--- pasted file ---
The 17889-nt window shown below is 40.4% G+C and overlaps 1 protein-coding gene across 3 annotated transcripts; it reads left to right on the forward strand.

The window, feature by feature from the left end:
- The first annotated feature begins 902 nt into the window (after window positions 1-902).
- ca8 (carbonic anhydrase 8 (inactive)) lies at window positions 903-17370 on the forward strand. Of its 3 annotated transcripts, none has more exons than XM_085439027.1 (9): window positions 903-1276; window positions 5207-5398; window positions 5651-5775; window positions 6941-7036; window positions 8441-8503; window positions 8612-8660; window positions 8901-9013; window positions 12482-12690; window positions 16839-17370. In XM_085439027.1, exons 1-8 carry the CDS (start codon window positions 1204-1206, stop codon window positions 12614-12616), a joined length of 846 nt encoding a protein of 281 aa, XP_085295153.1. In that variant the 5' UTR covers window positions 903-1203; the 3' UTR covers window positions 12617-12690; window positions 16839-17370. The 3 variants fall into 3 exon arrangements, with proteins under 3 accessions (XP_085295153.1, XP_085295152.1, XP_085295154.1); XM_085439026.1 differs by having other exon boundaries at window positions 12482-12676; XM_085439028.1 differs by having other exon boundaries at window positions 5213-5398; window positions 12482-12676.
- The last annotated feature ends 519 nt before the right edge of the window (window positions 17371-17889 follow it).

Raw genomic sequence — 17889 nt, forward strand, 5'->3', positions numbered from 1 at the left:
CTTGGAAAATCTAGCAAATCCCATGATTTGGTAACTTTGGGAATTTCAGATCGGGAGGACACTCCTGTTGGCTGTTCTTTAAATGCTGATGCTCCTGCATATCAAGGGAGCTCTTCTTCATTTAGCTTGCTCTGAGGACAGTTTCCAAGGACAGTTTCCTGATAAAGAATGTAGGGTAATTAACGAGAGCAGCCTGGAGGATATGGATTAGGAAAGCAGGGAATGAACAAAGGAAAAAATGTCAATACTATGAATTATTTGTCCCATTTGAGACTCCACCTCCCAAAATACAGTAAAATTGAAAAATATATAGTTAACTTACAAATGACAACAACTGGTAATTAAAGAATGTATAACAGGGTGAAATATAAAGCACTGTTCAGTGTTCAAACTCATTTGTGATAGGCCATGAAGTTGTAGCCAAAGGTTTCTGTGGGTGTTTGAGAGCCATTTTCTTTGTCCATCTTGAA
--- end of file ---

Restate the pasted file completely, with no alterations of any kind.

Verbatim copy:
The 17889-nt window shown below is 40.4% G+C and overlaps 1 protein-coding gene across 3 annotated transcripts; it reads left to right on the forward strand.

The window, feature by feature from the left end:
- The first annotated feature begins 902 nt into the window (after window positions 1-902).
- ca8 (carbonic anhydrase 8 (inactive)) lies at window positions 903-17370 on the forward strand. Of its 3 annotated transcripts, none has more exons than XM_085439027.1 (9): window positions 903-1276; window positions 5207-5398; window positions 5651-5775; window positions 6941-7036; window positions 8441-8503; window positions 8612-8660; window positions 8901-9013; window positions 12482-12690; window positions 16839-17370. In XM_085439027.1, exons 1-8 carry the CDS (start codon window positions 1204-1206, stop codon window positions 12614-12616), a joined length of 846 nt encoding a protein of 281 aa, XP_085295153.1. In that variant the 5' UTR covers window positions 903-1203; the 3' UTR covers window positions 12617-12690; window positions 16839-17370. The 3 variants fall into 3 exon arrangements, with proteins under 3 accessions (XP_085295153.1, XP_085295152.1, XP_085295154.1); XM_085439026.1 differs by having other exon boundaries at window positions 12482-12676; XM_085439028.1 differs by having other exon boundaries at window positions 5213-5398; window positions 12482-12676.
- The last annotated feature ends 519 nt before the right edge of the window (window positions 17371-17889 follow it).

Raw genomic sequence — 17889 nt, forward strand, 5'->3', positions numbered from 1 at the left:
CTTGGAAAATCTAGCAAATCCCATGATTTGGTAACTTTGGGAATTTCAGATCGGGAGGACACTCCTGTTGGCTGTTCTTTAAATGCTGATGCTCCTGCATATCAAGGGAGCTCTTCTTCATTTAGCTTGCTCTGAGGACAGTTTCCAAGGACAGTTTCCTGATAAAGAATGTAGGGTAATTAACGAGAGCAGCCTGGAGGATATGGATTAGGAAAGCAGGGAATGAACAAAGGAAAAAATGTCAATACTATGAATTATTTGTCCCATTTGAGACTCCACCTCCCAAAATACAGTAAAATTGAAAAATATATAGTTAACTTACAAATGACAACAACTGGTAATTAAAGAATGTATAACAGGGTGAAATATAAAGCACTGTTCAGTGTTCAAACTCATTTGTGATAGGCCATGAAGTTGTAGCCAAAGGTTTCTGTGGGTGTTTGAGAGCCATTTTCTTTGTCCATCTTGAA